Aiken, Charles Francis. Buddhism.” The Catholic Encyclopedia. Vol. 3. New York: Robert Appleton Company, 1908. 7 Sept. 2009 <;.

(Note: The converse may be true: the present spread of Buddhism in Christian West is a symptom of the West’s abandonment of its Christian foundation.)

Dom Gerard Calvet of the Benedictine Abbey of Sainte Madeleine du Barroux: What is a monk?

Under the Provencal skies, faithful to the Rule of St Benedict and the Gregorian liturgy, the monks of the Abbey of Sainte-Madeleine perpetuate the great tradition of western monasticism.

The Father Abbot has given exceptional permission for a camera to enter the enclosure: Mass and offices, manual and intellectual work, community chapter or the reception of guests: we are invited to a veritable retreat. (See French video trailere here .)

What is a monk? What purpose does he serve? What is his daily routine, his life, his ideal? Why do some people decide to consecrate themselves to God? What is the Rule of St Benedict?… By listening to the testimonies of the monks, and even more by sharing their day, we understand the eternal reality of a Benedictine Abbey.

“Monks built Europe, but they did not do so intentionally. Their adventure is primarily interior, its unique motivation is thirst for the absolute, thirst for another world. Before being academies of knowledge and cross-roads of civilisations, monasteries are an obstinate reminder that there is another world, of which this world is but the image, the herald, and the prefiguration.”

Dom Gérard Calvet, founder of the Abbey of Le Barroux.

Source: Fr. George David Byers CPM, SSL, STD at Blogging Lourdes
The Monk’s Hobbit is glad to see real monks in prayer and work in this new Dark Ages. There is still hope for the preservation of all that is good in the Western Civilization.

You may also read  the comments of Fr. Z in  What does the prayer really say?.

Eilmer of Malmesbury: the Benedictine flying monk and test pilot in the 11th century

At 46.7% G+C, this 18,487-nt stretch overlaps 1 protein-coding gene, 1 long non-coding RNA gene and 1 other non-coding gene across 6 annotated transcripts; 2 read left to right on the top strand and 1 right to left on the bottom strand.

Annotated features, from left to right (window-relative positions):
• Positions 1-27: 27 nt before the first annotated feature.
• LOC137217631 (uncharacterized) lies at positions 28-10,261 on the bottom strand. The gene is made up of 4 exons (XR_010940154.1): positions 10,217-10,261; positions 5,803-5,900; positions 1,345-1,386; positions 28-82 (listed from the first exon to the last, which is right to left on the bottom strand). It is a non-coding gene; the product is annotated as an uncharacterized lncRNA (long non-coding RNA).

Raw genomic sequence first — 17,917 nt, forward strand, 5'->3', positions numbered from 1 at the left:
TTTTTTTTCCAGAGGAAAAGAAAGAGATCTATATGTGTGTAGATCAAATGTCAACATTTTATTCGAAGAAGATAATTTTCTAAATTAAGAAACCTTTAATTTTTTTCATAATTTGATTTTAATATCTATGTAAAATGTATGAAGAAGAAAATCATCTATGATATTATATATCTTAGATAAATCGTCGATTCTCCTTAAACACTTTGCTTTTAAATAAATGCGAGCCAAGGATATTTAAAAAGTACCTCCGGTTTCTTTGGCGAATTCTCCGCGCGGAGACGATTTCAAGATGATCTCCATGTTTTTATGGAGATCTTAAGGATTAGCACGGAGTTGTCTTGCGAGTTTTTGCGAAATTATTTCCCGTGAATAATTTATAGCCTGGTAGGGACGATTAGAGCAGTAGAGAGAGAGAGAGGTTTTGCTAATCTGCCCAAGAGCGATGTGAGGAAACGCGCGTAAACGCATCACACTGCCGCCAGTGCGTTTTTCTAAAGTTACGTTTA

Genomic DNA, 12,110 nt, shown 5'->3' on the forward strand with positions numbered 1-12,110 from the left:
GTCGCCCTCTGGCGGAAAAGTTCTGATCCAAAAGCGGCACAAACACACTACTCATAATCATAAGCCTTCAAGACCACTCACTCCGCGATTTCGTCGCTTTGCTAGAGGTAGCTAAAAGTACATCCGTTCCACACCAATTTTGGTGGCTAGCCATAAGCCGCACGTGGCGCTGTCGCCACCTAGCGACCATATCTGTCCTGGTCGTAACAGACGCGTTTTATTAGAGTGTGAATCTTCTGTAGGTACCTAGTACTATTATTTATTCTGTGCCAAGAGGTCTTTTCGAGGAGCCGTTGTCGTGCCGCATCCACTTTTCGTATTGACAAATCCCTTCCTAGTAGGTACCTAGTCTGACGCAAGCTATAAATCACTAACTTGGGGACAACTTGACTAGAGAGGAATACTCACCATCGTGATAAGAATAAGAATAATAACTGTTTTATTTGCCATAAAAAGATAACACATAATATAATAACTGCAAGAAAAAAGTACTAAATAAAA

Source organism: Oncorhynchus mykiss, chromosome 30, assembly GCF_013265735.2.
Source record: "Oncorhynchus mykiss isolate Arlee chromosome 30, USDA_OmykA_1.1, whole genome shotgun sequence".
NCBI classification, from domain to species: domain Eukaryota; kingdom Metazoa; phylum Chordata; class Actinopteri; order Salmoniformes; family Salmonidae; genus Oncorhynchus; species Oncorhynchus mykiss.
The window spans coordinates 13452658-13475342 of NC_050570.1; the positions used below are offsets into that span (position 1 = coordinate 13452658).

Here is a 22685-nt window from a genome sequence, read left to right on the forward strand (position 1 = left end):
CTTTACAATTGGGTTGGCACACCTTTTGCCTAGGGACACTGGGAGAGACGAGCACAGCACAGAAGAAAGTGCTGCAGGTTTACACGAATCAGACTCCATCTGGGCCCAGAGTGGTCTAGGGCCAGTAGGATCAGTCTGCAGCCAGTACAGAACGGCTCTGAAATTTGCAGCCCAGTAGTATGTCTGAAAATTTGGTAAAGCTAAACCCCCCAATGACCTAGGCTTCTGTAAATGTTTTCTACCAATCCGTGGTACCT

By Dr. Richard P. Hallion

Historical Advisor to the Air Force Centennial of Flight office

The first known serious flight attempt in world history occurred about a thousand years before the Wright brothers, in western England. Then, a young Benedictine monk leapt with a crude pair of cloth wings from a watchtower of a church abbey at the beginning of the 11th century. This monk, known to history as Eilmer of Malmesbury, covered a furlong–a distance of approximately 600 feet–before landing heavily and breaking both legs. Afterwards, he remarked that the cause of his crash was that “he had forgotten to provide himself with a tail.” We know of Eilmer’s attempt through the writings of a historian, William of Malmesbury, who mentions the flight in passing. Of more interest to William was that Eilmer, late in his life, was the first person to spot a comet, which people then credited as being an omen of the Norman invasion of England by William the Conqueror. Eilmer typified the inquisitive spirit of medieval enthusiasts who developed small drawstring toy helicopters, windmills, and sophisticated sails for boats. As well, church artists increasingly showed angels with ever-more-accurate depictions of bird-like wings, detailing the wing’s camber (curvature) that would prove crucial to generating the lifting forces enabling a bird — or an airplane — to fly. This climate of thought led to general acceptance that air was something that could be “worked.” Flying was thus not magical, but could be attained by physical effort and human reasoning. Eilmer was an individual of remarkable daring and boldness. He leapt from the top of a tower, passed over a city wall, descended into a small valley by the River Avon, and then fell into a marshy field (now known as St. Aldhelm’s Meadow) fully 150 feet lower than the point of his leap. Of his wings, we can surmise that they were constructed of ash or willow-wand, covered with a light cloth, and perhaps attached to pivots on either side of a back-brace, with hand-holds so he could hopefully flap them. Given the geography of the Abbey, his landing site, and the account of his flight, he must have remained airborne about 15 seconds. At low altitude he apparently attempted to flap the wings, which threw him out of control. His post-flight assessment qualifies him as the first “test pilot,” for he sought to understand, in technological terms, what happened on the flight and why he crashed. Malmesbury exists today, much changed and quite quaint, near Swindon and Bristol. The Abbey features a stained-glass window of Brother Eilmer. Alas, a nice pub named “The Flying Monk” is no more, replaced by a shopping center.